The Simplicity of a Waste Walk – Guest Blog Spot From Jamie Flinchbaugh
Guest post by Jamie Flicnhbaugh, co-founder of the Lean Learning Center. You can read more by Jamie at JamieFlinchbaugh.com
I hate any checklist that says what you SHOULD do as a lean organization. But if I did start such a checklist, I would probably put Waste Walk on the top of that list. It’s simple. It’s foundational. It combines learning and results. Yet very few actually practice it.
What is a waste walk?
A waste walk is nothing more than a dedicated team with a set time and a specific focus area to identify and eliminate the 7 types of waste.
Why do it?
First, it’s simple. All you are doing is using the lens of the 7 types of waste. It doesn’t take any special kind of planning or prep, just a little focus. It doesn’t require a ton of training; just enough to align on understanding the 7 wastes.
Second, by doing it you are also learning. You are developing people’s lens to be able to spot waste. The further you develop this lens within the organization, the better people spot waste on an everyday basis. But by doing the waste walk you are developing this lens together. You are aligning in your thinking which turns into aligned decision making and action.
Third, you start driving improvements in small, simple steps. You aren’t trying to transform an entire process in one giant swoop. You are eliminating one identified waste at a time. Less pressure, less investment, less time – small steps.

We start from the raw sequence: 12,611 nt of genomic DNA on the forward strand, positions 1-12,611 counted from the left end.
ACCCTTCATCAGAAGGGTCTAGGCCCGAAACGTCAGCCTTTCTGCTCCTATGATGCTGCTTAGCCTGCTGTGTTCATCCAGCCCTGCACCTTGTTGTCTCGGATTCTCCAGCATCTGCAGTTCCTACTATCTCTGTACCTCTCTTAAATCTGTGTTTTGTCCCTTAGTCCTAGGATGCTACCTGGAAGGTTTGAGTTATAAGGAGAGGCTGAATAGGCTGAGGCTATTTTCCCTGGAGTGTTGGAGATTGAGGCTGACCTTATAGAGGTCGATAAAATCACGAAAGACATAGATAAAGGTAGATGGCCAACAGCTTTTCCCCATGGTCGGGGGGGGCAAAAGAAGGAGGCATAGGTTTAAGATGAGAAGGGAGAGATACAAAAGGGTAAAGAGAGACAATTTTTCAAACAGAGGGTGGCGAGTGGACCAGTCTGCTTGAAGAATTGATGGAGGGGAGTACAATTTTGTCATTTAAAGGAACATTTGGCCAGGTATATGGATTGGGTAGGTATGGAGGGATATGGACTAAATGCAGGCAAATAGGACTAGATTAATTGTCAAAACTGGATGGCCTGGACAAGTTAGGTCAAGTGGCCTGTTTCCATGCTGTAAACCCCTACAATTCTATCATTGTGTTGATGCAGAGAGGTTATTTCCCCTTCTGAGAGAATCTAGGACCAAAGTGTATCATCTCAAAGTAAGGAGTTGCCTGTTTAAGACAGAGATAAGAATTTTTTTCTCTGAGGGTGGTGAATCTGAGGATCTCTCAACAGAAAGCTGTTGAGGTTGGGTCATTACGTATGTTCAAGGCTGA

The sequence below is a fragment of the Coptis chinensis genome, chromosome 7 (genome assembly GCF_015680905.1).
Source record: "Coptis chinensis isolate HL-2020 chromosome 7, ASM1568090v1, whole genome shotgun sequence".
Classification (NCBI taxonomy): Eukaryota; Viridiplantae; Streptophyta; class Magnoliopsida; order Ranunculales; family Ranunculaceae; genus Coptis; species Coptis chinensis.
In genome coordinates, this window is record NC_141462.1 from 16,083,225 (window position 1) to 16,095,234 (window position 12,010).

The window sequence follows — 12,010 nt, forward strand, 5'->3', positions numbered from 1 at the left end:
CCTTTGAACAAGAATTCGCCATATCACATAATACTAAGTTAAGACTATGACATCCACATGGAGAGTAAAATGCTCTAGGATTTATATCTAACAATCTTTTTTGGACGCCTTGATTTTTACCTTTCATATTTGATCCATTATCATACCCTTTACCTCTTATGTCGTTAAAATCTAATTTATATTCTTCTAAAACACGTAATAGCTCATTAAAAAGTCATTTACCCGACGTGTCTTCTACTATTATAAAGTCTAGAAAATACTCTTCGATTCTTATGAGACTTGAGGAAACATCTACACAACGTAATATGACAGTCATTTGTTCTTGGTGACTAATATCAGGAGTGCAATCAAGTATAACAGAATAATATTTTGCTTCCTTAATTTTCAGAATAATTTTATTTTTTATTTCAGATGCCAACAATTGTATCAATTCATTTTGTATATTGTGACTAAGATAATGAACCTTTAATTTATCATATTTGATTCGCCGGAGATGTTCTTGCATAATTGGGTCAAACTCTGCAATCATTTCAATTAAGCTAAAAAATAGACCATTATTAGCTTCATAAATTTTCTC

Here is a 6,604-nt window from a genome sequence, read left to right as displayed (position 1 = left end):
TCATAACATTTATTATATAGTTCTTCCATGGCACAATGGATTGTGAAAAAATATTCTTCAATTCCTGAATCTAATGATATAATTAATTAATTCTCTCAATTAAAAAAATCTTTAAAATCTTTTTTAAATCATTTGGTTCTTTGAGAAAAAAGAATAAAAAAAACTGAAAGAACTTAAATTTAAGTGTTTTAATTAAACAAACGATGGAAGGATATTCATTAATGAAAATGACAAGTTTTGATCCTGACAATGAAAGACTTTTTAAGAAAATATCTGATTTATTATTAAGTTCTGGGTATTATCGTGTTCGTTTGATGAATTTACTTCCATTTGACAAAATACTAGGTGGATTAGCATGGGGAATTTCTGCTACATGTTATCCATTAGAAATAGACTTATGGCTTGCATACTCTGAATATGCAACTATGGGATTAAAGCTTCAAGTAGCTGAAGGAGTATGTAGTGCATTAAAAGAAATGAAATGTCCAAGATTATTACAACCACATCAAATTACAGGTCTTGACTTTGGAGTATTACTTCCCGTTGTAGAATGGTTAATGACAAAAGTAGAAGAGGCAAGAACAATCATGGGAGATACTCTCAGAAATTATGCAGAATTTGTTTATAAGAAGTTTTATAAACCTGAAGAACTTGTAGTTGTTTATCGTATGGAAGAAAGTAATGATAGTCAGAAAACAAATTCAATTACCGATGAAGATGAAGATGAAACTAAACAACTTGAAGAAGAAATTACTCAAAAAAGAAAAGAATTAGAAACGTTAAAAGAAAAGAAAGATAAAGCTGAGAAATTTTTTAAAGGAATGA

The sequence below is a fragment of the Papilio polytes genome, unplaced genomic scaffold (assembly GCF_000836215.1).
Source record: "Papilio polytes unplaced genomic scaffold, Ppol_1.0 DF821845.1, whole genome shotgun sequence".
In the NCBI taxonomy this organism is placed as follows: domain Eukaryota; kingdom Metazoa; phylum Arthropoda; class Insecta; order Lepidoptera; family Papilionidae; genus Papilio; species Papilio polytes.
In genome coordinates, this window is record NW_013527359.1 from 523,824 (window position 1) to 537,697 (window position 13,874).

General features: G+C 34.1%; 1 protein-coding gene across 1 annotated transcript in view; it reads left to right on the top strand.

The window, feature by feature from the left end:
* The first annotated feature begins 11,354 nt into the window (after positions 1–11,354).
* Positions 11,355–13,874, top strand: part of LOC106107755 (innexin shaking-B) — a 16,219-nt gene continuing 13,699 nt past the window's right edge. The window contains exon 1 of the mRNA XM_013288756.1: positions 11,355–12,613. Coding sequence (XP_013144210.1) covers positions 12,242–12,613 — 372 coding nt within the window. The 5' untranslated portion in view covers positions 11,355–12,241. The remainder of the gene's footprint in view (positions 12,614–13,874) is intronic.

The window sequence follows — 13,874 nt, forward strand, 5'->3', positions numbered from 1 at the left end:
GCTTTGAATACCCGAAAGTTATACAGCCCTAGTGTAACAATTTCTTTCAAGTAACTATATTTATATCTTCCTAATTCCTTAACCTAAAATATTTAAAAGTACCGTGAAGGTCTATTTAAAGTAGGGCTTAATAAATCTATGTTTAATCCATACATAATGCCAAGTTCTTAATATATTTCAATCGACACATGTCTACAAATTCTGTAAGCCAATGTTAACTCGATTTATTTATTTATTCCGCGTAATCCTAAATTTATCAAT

How do you execute a waste walk?
First, you do need a little education. Everyone on the team needs to be aligned on what the 7 wastes are. I would use the Single Point Lessons that we developed at the Lean Learning Center, but any method will do. You won’t be completely aligned until you apply the lens together, but you need a start before doing that. We also use the mnemonic TIMWOOD to remember them: Transportation, Inventory, Motion, Waiting, Overproduction, Overprocessing, and Defects.
Second, you need to pick a dedicated time and area of focus. Pick a process or an area to walk. It doesn’t have to be your worst process, just anything that has an opportunity to improve.
Third, as you walk the area, find as many examples of waste that you can’t. Don’t filter them on what you can fix and what you cannot. Use the 7 wastes to describe and identify them. It’s not just waste, but the specific example of waste.
Fourth, pick one or two things that you can eliminate and do it. Do it immediately.
Too many organizations don’t commit to their lean journey because it’s a big and complex journey. It doesn’t have to be. A simple thing like a waste walk can get you started.